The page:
You don’t need any of that expertise to know something is up with that picture being associated and identified as funerary text. Compare these two pictures.
The one on the right is a dead man.
Let’s say you were at your Uncle Bob’s funeral, and you notice that Uncle Bob is kicking his legs and flailing his arms, and his eyes are open. Would you turn to your mom and say, “Mom, Uncle Bob is going to tip the coffin over and disrupt the whole funeral; someone needs to tell him to stop!”
Secret Life Hack: If someone is kicking their legs, waving their arms, and their eyes are open at their funeral, it’s probably a good time to stop the funeral and take them home because they are alive. (remember, you heard that from me first)
A Timeline and Some Facts
More than 90% of the papyri that Joseph bought are lost or destroyed. I’ve heard it estimated we only have 2-5% of it (Thank you, Josh). The Smith family sold the papyri in 1856, and it was dispersed in different directions, most of them being destroyed in the Chicago fire. We have very little left. The remaining fragments don’t match Joseph’s description of the Book of Abraham (i.e., a long scroll). This statement from the Church sums it up best:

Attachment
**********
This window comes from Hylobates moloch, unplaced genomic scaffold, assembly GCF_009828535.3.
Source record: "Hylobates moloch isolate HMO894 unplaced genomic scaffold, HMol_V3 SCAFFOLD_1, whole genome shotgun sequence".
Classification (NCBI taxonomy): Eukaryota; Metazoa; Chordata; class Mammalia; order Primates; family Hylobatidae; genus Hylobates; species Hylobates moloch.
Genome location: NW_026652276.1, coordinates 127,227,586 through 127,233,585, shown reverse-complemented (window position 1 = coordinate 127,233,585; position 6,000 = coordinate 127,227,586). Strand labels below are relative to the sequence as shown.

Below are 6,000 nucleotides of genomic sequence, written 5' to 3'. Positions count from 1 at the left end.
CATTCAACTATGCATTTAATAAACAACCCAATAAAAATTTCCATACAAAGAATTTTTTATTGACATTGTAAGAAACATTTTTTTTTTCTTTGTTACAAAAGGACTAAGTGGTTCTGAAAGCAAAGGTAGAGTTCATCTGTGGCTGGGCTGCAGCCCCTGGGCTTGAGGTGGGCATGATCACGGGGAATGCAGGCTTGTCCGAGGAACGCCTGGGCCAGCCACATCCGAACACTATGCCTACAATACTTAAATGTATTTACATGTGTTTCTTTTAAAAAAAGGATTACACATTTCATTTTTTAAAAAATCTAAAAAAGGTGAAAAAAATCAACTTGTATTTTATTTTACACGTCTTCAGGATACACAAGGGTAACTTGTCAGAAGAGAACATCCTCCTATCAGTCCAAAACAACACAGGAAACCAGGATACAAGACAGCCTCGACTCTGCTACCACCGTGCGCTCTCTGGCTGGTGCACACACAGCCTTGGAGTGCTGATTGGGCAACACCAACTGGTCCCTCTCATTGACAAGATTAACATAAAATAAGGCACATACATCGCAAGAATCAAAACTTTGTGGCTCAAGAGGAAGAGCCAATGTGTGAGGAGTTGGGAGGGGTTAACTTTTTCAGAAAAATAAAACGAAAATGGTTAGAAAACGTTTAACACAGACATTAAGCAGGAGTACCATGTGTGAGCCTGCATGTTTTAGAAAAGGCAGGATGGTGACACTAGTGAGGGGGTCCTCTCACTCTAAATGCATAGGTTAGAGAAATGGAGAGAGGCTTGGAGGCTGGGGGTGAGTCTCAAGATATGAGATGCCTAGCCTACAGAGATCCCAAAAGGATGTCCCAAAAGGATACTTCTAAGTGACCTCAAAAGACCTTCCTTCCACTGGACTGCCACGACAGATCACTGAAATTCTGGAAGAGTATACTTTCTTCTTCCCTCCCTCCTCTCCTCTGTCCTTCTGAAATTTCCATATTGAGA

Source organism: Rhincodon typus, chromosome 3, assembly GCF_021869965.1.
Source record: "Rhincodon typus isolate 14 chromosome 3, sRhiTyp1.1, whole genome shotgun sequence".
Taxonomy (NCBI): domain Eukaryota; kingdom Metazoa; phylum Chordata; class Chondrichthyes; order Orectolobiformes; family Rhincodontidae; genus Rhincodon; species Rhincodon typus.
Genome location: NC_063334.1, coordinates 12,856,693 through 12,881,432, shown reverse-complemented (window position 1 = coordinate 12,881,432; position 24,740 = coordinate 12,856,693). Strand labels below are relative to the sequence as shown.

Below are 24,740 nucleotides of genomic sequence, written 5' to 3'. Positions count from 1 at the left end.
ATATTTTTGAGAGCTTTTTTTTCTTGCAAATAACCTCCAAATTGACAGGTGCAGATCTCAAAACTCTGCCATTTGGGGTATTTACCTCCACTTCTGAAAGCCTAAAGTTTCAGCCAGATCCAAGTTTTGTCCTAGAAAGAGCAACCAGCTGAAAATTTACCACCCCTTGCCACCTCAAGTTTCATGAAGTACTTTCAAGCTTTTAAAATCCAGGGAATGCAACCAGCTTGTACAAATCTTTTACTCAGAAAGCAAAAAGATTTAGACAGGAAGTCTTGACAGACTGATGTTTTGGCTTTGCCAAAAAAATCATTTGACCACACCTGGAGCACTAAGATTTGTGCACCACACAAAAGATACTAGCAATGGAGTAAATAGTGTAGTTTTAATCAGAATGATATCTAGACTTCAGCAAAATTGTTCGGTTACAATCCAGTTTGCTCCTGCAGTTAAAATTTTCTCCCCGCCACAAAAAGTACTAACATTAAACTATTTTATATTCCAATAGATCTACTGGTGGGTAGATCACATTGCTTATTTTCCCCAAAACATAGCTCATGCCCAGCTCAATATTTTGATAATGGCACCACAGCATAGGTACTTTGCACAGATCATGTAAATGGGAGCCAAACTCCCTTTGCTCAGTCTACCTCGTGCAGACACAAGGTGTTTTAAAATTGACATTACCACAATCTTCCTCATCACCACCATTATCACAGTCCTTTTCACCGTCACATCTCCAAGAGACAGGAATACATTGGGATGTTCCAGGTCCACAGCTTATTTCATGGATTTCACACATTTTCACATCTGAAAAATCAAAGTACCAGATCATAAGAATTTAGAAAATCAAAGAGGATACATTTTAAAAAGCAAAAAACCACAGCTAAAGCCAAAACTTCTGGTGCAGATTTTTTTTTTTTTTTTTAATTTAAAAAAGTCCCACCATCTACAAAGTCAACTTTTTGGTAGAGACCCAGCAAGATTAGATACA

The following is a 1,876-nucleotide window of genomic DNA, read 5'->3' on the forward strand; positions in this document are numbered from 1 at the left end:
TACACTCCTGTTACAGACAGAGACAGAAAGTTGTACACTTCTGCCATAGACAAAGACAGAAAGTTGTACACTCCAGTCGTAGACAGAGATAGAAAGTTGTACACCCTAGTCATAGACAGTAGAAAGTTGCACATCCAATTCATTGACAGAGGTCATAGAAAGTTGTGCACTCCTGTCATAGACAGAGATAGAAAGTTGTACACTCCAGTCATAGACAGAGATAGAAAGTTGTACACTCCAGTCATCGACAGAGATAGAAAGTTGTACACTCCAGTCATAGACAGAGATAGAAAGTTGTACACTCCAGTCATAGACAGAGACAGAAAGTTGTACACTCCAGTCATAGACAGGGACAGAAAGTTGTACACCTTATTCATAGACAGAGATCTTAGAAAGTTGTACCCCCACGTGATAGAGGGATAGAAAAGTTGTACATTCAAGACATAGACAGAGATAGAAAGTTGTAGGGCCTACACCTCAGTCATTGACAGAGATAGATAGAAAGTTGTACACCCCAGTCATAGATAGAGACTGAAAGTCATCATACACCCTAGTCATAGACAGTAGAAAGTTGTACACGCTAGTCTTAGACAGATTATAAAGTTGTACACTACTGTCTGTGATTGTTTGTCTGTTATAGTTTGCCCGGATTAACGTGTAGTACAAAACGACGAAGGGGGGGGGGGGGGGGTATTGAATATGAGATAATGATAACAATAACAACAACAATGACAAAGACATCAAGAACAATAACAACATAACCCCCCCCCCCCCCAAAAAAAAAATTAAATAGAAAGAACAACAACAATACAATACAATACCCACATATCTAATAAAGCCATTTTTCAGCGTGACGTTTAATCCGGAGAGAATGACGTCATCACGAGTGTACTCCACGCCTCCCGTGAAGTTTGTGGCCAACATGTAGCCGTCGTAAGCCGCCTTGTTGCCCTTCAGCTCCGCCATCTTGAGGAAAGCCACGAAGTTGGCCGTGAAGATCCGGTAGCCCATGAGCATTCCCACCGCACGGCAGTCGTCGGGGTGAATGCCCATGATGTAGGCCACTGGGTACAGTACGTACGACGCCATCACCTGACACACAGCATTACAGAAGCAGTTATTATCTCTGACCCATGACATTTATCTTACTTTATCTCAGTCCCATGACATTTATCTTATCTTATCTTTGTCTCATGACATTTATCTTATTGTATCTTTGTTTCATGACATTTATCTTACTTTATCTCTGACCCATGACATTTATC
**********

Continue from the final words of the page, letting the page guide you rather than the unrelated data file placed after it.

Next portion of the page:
“The book of Abraham…was canonized as part of the Pearl of Great Price in 1880. The book originated with Egyptian papyri that Joseph Smith translated beginning in 1835. Many people saw the papyri, but no eyewitness account of the translation survives, making it impossible to reconstruct the process. Only small fragments of the long papyrus scrolls once in Joseph Smith’s possession exist today. The relationship between those fragments and the text we have today is largely a matter of conjecture.“
The Greatest Proof of All
Reading the Book of Abraham quickly disperses all of the murkiness and tales surrounding the papyri. When I read it the first time, it about knocked me out of my chair because it’s spiritually brilliant and confirmed without a doubt that Joseph Smith was a seer and revelator. The Holy Spirit testifies with great power of its truths and light. If you want to understand the Book of Abraham, I would start there.